He noticed the name “John McKenna” on RAF material and he wasn’t sure this could be the same John McKenna he’d known in Butte. He realized that they’d attended Butte Central High School together. “I was the one who drafted John into the Key Club!” John flew to Boise for a happy reunion, and he asked Bill, “You’re retired. Can you help us out?”

Bill was invited to the Board. “I love the RAF culture, it’s the most attractive to me. It’s been said, ‘You’re never a stranger when you see an orange shirt or hat,’ and I respect and love that.” He made clear that he meant to make sure the board did a good job of keeping that culture. He also brought his executive and team leadership experience to the board, and helped facilitate an early strategic planning session.

With the leisure retirement brings, Bill continued flying into Moose Creek. He’d deliver ice cream to the Forest Service staff, and haul out garbage, then ten years ago, became a volunteer for the USFS, making the month-long commitment as caretaker, opening up the facilities for the season. He flies his wife Julie in for part of the duration and she works alongside Bill cleaning after winter’s accumulation. “At 102 years old, the place needs a lot of care and feeding,” he says. 

“Flying the backcountry is the essence and attraction for me. It made such a difference in my life, and drives my ambition to extend these beautiful places for others through RAF initiatives,” he says.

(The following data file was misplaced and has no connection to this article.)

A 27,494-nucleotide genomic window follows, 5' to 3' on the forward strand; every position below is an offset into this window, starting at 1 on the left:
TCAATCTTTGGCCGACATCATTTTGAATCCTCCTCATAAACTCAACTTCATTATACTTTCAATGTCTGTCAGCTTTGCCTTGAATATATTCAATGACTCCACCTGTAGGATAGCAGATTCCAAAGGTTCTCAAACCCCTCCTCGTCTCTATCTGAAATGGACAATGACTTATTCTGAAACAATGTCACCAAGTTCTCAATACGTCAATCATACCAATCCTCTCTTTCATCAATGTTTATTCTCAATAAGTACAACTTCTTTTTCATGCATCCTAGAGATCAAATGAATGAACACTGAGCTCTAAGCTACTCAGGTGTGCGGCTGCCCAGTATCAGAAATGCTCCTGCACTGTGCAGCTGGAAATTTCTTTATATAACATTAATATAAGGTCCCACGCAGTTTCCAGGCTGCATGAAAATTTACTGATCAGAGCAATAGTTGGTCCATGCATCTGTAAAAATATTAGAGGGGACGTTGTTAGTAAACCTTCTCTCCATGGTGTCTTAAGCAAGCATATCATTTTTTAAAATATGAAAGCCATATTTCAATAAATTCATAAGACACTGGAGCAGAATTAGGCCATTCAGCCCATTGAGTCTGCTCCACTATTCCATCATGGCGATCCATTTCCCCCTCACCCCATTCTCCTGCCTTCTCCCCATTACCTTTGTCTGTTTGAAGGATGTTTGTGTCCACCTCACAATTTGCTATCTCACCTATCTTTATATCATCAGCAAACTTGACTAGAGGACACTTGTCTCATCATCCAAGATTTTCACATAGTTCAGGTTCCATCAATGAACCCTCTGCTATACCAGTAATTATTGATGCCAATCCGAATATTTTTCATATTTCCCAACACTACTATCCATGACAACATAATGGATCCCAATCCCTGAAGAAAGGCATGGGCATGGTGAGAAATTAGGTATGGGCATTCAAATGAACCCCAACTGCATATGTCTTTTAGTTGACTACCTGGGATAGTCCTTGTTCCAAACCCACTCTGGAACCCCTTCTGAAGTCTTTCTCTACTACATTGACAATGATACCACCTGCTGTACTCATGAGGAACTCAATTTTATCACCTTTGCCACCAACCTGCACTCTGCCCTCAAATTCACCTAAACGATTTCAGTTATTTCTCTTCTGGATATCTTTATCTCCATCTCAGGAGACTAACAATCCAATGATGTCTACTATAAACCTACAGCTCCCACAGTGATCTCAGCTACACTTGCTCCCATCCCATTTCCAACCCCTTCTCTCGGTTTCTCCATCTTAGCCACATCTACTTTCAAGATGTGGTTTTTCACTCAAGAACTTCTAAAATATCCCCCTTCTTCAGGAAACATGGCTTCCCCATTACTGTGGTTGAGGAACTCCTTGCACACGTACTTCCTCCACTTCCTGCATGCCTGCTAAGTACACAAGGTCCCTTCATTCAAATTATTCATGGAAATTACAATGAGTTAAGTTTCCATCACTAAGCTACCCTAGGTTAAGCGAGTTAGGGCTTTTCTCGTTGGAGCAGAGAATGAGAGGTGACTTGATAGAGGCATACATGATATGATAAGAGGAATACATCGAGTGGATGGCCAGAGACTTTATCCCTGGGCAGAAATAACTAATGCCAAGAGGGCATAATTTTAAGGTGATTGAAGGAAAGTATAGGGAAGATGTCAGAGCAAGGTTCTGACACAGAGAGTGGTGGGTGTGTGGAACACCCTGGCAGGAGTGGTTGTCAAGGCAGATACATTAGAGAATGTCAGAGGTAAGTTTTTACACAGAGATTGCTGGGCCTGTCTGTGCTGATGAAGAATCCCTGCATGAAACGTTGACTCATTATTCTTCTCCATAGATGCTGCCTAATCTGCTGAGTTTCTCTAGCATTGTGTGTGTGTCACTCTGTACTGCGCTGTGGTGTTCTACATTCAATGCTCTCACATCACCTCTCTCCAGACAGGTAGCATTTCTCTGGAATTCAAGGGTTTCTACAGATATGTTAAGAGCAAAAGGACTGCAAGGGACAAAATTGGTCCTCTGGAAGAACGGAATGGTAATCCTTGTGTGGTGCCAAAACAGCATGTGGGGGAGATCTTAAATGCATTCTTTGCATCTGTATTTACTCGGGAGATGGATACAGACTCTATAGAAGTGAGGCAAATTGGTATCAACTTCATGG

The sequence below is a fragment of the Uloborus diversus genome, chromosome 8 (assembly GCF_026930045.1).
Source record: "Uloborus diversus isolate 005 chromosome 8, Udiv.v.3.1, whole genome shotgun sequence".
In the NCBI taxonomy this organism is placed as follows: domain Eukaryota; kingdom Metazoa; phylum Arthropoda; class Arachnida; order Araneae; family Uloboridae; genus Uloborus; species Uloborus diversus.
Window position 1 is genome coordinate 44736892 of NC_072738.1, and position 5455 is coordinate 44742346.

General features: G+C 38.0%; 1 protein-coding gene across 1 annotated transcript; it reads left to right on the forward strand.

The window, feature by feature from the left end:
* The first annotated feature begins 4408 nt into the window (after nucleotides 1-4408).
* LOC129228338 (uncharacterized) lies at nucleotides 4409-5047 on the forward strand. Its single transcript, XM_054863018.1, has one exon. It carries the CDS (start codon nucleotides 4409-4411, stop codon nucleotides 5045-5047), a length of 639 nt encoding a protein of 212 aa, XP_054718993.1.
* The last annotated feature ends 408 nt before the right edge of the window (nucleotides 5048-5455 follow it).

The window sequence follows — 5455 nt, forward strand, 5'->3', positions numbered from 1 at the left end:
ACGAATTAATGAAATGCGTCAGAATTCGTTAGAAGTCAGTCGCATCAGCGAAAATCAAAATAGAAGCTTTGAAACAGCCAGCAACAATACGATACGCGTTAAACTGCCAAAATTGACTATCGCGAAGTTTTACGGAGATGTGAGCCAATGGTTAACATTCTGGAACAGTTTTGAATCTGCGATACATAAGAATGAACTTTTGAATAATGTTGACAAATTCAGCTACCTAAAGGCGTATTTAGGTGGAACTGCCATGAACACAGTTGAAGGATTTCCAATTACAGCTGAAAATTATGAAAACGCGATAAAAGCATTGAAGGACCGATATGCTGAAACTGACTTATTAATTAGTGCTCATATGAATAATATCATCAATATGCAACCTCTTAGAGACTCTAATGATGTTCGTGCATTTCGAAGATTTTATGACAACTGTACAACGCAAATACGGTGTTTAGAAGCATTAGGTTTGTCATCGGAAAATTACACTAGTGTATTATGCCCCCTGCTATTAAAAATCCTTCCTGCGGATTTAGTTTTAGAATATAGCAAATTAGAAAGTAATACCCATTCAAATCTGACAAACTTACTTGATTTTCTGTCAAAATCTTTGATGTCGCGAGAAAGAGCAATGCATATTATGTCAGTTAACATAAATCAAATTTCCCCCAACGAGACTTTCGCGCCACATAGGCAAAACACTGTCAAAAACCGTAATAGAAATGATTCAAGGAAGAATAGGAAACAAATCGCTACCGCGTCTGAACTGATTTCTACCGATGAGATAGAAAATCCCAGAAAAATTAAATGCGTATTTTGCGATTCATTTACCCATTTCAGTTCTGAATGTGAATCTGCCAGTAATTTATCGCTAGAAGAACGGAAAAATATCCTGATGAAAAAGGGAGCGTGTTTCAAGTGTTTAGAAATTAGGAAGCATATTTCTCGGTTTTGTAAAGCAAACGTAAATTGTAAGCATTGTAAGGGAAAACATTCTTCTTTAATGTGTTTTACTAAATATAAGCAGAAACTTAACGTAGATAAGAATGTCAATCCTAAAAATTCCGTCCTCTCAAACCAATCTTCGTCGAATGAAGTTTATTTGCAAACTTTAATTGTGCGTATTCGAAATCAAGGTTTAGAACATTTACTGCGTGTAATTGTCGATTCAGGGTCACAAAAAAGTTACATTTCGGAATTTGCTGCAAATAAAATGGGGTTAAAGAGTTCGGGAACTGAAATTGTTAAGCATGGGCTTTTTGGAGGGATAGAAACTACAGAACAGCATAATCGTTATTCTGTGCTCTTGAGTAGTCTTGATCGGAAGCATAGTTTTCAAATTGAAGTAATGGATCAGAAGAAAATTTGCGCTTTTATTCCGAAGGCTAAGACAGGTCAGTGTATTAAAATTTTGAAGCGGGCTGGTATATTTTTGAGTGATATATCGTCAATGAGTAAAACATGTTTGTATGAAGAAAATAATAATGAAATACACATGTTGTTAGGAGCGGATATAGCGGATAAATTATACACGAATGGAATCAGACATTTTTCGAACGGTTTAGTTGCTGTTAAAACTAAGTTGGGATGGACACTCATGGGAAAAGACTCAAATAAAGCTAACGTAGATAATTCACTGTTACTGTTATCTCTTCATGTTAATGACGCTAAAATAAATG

As just one example, at his beloved Moose Creek, the RAF used Forest Service cost sharing funds to level the old runway. Being in the Wilderness, no mechanical equipment is allowed, and Montana Conservation Corps youth and volunteers moved 54 wheelbarrow loads of dirt. Daher-Kodiak provided their Kodiak 900 to haul materials. Bill looks forward to the next project, again using a combination of funding from the Forest Service and a Resource Advisory Council grant to remove and replace over a quarter mile of jackleg fence to keep trail stock off the runway.

“Some think you should keep these places secret. That’s not the RAF attitude,” Bill says, who now serves as the RAF’s Board President. “That’s the philosophy I admire about the RAF. At the same time, with more visitors, there’s more wear and tear. We want to do what’s required to take care of these places, and RAF leadership and ALL its supporters are willing to do that.”

Bill doesn’t need ATC lingo to get in and out of the backcountry fields he loves, but these places speak to him in a very special language. And he is devoted to preserving them to share with others.

Submitted on September 14, 2023.
By Carmine Mowbray


  1. Mike Gibney on September 15, 2023 at 5:41 pm

    Bill is always ready with a smiling face and a kind greeting. He has a way of raising everyone’s spirits!
    Thanks Bill for always making me feel welcome!

  2. Amy on September 17, 2023 at 5:42 pm

    Bill is the RAF’s warm welcome in human form. It is always a pleasure to chat with him and his passion for the RAF mission is infectious.